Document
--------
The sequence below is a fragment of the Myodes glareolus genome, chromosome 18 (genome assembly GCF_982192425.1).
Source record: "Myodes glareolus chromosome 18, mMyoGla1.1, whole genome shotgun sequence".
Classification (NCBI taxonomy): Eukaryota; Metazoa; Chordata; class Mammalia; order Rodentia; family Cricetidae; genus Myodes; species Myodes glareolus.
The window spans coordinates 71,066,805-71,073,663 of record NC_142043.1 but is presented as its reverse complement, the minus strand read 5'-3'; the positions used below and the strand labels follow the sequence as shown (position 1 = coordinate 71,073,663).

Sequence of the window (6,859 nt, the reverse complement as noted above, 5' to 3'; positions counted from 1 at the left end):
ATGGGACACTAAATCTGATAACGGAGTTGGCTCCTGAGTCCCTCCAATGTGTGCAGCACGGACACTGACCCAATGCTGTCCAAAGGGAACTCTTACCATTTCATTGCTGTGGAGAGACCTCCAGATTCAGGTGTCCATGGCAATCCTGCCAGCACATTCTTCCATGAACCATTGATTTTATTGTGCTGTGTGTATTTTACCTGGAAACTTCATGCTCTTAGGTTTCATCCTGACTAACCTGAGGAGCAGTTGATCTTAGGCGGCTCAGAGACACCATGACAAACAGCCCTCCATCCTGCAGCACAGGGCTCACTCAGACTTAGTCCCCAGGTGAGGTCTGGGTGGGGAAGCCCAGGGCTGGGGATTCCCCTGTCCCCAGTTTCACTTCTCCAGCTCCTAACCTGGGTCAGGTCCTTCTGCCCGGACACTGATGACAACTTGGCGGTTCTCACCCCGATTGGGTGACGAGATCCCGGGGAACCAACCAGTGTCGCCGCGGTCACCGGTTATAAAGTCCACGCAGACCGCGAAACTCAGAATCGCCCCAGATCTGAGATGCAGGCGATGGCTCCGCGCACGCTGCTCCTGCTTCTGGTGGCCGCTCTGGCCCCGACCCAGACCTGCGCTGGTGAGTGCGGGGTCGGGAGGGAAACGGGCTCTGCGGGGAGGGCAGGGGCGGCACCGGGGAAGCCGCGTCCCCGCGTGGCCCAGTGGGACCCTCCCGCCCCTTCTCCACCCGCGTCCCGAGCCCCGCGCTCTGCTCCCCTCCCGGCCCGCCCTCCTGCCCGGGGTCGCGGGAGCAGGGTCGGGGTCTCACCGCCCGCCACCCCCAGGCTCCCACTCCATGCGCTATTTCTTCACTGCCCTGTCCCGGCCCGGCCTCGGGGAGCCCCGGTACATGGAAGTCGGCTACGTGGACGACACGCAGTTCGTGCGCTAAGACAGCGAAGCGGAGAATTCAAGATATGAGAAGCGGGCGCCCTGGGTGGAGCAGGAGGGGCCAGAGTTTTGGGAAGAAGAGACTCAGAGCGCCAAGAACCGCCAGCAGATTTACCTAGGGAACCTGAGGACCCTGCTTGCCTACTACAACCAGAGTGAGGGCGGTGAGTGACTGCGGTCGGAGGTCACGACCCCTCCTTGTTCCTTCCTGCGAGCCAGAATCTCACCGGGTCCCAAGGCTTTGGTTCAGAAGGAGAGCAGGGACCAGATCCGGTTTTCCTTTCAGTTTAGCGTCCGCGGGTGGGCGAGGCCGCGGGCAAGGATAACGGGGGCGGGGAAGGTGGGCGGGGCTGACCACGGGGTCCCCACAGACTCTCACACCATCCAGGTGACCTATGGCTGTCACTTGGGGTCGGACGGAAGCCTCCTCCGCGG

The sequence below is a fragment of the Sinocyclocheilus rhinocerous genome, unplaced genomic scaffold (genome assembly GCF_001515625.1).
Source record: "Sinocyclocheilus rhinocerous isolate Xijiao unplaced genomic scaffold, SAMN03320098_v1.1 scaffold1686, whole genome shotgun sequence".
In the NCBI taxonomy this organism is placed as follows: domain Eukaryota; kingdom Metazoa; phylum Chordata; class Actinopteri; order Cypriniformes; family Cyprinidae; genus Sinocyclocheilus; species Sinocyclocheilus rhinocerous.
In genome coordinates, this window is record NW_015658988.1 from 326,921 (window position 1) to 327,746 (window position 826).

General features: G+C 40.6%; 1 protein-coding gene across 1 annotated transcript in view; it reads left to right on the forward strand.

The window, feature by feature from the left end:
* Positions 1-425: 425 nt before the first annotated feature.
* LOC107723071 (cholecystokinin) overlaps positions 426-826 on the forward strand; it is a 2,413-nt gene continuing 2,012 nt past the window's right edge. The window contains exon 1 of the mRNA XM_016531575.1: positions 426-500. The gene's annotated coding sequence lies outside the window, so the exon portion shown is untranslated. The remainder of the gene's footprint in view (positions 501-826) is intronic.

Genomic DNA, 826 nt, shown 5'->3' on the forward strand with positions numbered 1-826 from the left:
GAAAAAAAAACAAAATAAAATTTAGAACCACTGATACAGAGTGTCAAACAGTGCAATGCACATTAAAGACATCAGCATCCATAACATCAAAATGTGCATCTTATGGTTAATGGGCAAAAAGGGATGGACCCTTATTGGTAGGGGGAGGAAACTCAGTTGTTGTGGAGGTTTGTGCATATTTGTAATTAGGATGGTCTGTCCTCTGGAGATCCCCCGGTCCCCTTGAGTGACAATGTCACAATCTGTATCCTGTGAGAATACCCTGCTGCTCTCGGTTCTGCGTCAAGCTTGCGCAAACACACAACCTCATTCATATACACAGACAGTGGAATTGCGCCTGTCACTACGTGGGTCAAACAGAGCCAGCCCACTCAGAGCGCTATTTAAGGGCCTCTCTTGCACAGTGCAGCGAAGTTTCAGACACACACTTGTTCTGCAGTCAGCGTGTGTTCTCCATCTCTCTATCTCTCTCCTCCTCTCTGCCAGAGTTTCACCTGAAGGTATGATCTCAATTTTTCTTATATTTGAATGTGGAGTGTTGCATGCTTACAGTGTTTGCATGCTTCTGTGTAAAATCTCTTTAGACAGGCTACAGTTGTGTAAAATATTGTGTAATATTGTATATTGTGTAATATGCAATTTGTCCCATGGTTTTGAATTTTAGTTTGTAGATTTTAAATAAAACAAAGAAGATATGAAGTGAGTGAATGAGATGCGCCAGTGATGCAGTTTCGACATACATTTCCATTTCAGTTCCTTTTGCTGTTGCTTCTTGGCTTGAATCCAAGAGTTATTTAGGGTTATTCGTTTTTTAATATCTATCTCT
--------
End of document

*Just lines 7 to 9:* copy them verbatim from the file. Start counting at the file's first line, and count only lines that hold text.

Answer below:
The sequence below is a fragment of the Sinocyclocheilus rhinocerous genome, unplaced genomic scaffold (genome assembly GCF_001515625.1).
Source record: "Sinocyclocheilus rhinocerous isolate Xijiao unplaced genomic scaffold, SAMN03320098_v1.1 scaffold1686, whole genome shotgun sequence".
In the NCBI taxonomy this organism is placed as follows: domain Eukaryota; kingdom Metazoa; phylum Chordata; class Actinopteri; order Cypriniformes; family Cyprinidae; genus Sinocyclocheilus; species Sinocyclocheilus rhinocerous.